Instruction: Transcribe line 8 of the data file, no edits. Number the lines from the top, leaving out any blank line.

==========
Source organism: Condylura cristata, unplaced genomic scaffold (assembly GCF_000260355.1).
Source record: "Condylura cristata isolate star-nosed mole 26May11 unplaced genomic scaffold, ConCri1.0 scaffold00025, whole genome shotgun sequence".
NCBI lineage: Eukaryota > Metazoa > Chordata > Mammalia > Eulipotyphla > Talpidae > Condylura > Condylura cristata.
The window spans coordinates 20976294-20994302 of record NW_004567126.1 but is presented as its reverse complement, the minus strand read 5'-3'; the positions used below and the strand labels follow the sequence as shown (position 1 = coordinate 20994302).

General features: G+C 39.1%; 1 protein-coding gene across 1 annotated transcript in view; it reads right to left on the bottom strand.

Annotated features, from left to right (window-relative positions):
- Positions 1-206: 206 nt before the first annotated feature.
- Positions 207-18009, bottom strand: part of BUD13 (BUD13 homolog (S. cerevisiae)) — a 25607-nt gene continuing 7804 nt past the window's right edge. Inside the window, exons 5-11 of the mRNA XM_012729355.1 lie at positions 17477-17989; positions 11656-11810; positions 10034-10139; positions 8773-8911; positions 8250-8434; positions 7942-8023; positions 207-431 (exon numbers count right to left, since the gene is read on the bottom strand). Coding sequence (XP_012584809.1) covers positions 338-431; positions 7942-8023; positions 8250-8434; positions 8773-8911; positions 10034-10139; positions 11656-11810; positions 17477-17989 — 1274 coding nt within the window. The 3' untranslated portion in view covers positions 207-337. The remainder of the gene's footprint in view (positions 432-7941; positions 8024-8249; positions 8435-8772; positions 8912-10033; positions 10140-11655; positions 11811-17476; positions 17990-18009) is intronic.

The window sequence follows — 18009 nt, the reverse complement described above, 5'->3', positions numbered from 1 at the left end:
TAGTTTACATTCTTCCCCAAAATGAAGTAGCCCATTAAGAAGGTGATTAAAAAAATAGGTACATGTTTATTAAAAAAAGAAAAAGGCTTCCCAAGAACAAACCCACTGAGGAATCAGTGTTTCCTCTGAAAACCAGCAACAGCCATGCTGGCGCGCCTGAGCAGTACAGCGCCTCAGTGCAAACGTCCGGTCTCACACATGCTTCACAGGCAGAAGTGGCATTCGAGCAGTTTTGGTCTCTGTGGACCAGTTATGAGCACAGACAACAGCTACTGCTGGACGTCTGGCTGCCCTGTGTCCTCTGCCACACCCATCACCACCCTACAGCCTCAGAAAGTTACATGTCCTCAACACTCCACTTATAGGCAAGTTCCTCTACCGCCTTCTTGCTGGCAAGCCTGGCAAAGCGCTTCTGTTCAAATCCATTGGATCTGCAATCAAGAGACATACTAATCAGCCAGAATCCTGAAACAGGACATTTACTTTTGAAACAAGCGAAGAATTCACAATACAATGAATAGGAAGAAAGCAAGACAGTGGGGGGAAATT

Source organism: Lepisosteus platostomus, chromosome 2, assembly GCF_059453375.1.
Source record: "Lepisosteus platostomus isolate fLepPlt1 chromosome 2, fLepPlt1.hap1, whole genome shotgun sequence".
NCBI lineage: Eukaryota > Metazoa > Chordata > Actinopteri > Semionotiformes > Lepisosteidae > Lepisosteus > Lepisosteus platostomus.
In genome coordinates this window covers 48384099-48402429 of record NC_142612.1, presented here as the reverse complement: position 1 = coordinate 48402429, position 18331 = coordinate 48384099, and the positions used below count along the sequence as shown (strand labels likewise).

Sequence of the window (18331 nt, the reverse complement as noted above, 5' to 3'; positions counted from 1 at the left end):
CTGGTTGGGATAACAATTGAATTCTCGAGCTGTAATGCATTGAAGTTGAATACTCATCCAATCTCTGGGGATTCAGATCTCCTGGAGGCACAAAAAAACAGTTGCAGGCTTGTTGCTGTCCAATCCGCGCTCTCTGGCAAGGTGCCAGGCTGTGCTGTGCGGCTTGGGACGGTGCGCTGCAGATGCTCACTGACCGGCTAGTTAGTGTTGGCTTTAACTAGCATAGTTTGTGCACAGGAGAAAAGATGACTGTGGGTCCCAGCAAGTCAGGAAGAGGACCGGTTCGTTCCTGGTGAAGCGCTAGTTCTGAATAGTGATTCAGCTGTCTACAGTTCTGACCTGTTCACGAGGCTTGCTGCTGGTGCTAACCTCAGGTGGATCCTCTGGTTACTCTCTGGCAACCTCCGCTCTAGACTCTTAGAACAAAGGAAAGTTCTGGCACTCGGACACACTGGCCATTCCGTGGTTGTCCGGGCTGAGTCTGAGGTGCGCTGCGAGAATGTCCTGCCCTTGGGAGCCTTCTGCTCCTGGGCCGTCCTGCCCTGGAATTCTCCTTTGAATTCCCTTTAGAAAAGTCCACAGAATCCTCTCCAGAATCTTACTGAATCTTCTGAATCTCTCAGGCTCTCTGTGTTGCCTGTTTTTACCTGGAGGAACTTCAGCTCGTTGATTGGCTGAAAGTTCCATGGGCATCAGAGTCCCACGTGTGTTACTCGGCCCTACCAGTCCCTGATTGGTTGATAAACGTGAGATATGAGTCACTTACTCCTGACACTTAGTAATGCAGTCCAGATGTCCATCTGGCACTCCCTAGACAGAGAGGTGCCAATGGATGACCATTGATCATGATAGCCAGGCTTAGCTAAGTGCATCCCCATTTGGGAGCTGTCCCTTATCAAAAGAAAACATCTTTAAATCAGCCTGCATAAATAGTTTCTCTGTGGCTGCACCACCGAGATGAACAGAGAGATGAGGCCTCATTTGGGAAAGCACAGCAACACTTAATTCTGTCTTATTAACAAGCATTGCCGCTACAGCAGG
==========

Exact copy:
- Positions 207-18009, bottom strand: part of BUD13 (BUD13 homolog (S. cerevisiae)) — a 25607-nt gene continuing 7804 nt past the window's right edge. Inside the window, exons 5-11 of the mRNA XM_012729355.1 lie at positions 17477-17989; positions 11656-11810; positions 10034-10139; positions 8773-8911; positions 8250-8434; positions 7942-8023; positions 207-431 (exon numbers count right to left, since the gene is read on the bottom strand). Coding sequence (XP_012584809.1) covers positions 338-431; positions 7942-8023; positions 8250-8434; positions 8773-8911; positions 10034-10139; positions 11656-11810; positions 17477-17989 — 1274 coding nt within the window. The 3' untranslated portion in view covers positions 207-337. The remainder of the gene's footprint in view (positions 432-7941; positions 8024-8249; positions 8435-8772; positions 8912-10033; positions 10140-11655; positions 11811-17476; positions 17990-18009) is intronic.